“Women are killed inside the home; men, outside”, asserts Leite, adding that during the lockdown, domestic violence cases could be reported and protective measures issued online. Women were also given priority in body examinations.
In Argentina, several steps were taken to allow access to legal aid during the pandemic, especially for women. One concern was to maintain protective measures, a request made by the Defender’s Office to the House of Representatives. Notifications and reporting were also a concern during lockdown, and, as a solution, WhatsApp came into play. But the main issue, which was solved in a joint effort with Banco de la Nación, was maintenance payments continuity, claims Raquel Asensio, Coordinator of the Commission on Gender Issues of the Federal Public Defender’s Office in Argentina. “We also changed the way cases could be reported, which can now be done by phone, app and e-mail.”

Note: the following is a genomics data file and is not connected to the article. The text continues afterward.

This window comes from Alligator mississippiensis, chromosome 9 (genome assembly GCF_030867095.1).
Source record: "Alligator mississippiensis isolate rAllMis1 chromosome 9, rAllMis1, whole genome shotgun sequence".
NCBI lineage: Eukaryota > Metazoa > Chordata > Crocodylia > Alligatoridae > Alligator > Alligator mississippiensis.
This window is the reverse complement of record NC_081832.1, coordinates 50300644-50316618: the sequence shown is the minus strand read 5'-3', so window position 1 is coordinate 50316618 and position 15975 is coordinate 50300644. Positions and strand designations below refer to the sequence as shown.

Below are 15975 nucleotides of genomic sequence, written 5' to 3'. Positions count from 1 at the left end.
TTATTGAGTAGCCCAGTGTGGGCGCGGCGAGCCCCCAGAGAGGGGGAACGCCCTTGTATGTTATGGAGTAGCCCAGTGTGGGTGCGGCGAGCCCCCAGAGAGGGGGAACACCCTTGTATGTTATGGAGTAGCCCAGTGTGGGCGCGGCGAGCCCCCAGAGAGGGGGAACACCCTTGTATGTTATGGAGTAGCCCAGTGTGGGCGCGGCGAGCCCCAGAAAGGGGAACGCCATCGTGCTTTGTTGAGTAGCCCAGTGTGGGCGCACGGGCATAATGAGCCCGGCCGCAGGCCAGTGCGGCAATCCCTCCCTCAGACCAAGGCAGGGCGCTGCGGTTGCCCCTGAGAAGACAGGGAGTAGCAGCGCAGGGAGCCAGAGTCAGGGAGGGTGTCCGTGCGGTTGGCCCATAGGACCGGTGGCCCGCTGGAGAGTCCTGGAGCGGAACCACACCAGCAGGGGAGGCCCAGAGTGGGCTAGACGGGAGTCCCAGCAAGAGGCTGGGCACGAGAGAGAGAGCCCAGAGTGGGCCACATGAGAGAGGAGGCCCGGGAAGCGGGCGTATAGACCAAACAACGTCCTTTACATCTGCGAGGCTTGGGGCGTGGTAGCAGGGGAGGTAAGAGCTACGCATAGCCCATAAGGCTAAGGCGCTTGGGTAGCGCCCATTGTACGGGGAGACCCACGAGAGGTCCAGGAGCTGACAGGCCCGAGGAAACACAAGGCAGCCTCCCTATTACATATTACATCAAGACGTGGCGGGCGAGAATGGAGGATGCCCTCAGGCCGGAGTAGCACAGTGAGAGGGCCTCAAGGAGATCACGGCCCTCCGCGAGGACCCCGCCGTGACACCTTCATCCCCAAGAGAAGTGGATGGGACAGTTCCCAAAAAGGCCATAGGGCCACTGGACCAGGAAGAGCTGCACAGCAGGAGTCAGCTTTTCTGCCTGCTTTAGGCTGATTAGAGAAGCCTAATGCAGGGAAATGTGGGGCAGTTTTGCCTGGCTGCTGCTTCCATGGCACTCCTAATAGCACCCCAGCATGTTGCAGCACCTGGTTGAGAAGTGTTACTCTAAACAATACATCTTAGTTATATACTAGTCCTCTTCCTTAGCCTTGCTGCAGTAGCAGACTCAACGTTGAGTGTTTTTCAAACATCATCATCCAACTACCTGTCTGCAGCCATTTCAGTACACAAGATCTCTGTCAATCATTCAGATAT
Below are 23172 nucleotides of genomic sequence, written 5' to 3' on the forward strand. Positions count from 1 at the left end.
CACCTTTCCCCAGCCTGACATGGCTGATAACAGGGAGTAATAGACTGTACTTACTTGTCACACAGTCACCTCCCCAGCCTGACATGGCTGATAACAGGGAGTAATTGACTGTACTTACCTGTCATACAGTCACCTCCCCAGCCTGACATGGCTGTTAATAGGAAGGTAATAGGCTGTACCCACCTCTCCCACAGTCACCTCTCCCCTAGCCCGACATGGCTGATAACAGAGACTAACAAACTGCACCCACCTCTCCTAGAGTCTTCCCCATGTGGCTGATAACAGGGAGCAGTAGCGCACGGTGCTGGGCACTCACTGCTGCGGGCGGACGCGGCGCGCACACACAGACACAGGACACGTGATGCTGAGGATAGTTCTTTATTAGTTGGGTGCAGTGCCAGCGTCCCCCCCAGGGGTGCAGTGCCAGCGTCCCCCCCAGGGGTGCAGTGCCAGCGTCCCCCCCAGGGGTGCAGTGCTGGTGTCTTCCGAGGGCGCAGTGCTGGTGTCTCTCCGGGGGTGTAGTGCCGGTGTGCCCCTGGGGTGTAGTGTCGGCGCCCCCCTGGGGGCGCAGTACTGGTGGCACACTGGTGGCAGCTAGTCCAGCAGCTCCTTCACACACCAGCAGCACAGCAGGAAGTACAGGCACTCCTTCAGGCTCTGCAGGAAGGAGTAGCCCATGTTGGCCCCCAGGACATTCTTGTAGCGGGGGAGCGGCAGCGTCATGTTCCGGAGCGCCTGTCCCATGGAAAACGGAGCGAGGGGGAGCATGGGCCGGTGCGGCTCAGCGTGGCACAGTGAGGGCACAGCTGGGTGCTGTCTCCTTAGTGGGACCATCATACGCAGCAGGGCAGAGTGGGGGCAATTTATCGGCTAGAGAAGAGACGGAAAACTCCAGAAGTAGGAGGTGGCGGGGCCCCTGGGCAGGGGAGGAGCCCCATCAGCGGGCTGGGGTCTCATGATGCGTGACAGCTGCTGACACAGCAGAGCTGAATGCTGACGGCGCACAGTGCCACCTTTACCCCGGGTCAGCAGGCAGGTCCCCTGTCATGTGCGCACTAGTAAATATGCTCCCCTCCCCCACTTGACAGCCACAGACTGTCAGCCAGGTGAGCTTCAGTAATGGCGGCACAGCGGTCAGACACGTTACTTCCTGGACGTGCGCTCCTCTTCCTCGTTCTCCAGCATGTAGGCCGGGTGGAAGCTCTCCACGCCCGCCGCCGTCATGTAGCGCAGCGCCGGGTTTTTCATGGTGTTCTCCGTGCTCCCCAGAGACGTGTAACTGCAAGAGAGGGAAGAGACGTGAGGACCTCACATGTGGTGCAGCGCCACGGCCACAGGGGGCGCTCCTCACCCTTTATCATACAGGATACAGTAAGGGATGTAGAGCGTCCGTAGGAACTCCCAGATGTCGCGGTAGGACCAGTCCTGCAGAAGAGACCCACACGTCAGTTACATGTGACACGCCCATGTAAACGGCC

Youth and immigrants
The Montreal Community Legal Center (CCJM) works with immigrants, a very vulnerable group and traditionally one with hardest access to the Public Defender’s Office. In the pandemic, explains Gilles Trudeau, the organization’s Corporate Secretary, “we were able to convince the authorities to reduce detentions and expand access to legal aid”. In order to ensure access to services, new technologies were used to facilitate communication with clients, including video conferences and a hotline. “We understand that conducting hearings over the phone was not ideal, but it was better than not having hearings at all.”
Closing the day’s panels, Fran Sherman, Professor and Director of the Juvenile Rights Advocacy Program at Boston College Law School, gave an interesting account of the holistic approach to youth care, which was severely hampered during the pandemic, as closure and physical contact is of fundamental importance when dealing with this public.
The model has four pillars: the provision of legal and non-legal services to satisfy all client’s needs; dynamic interdisciplinary communication; well-trained professionals in different areas of expertise, and a strong understanding and connection with community services. A survey carried out in the state of Louisiana revealed that 60% of adolescents were satisfied with the approach. Approval rates tend to increase in line with relationship duration with the team and case complexity.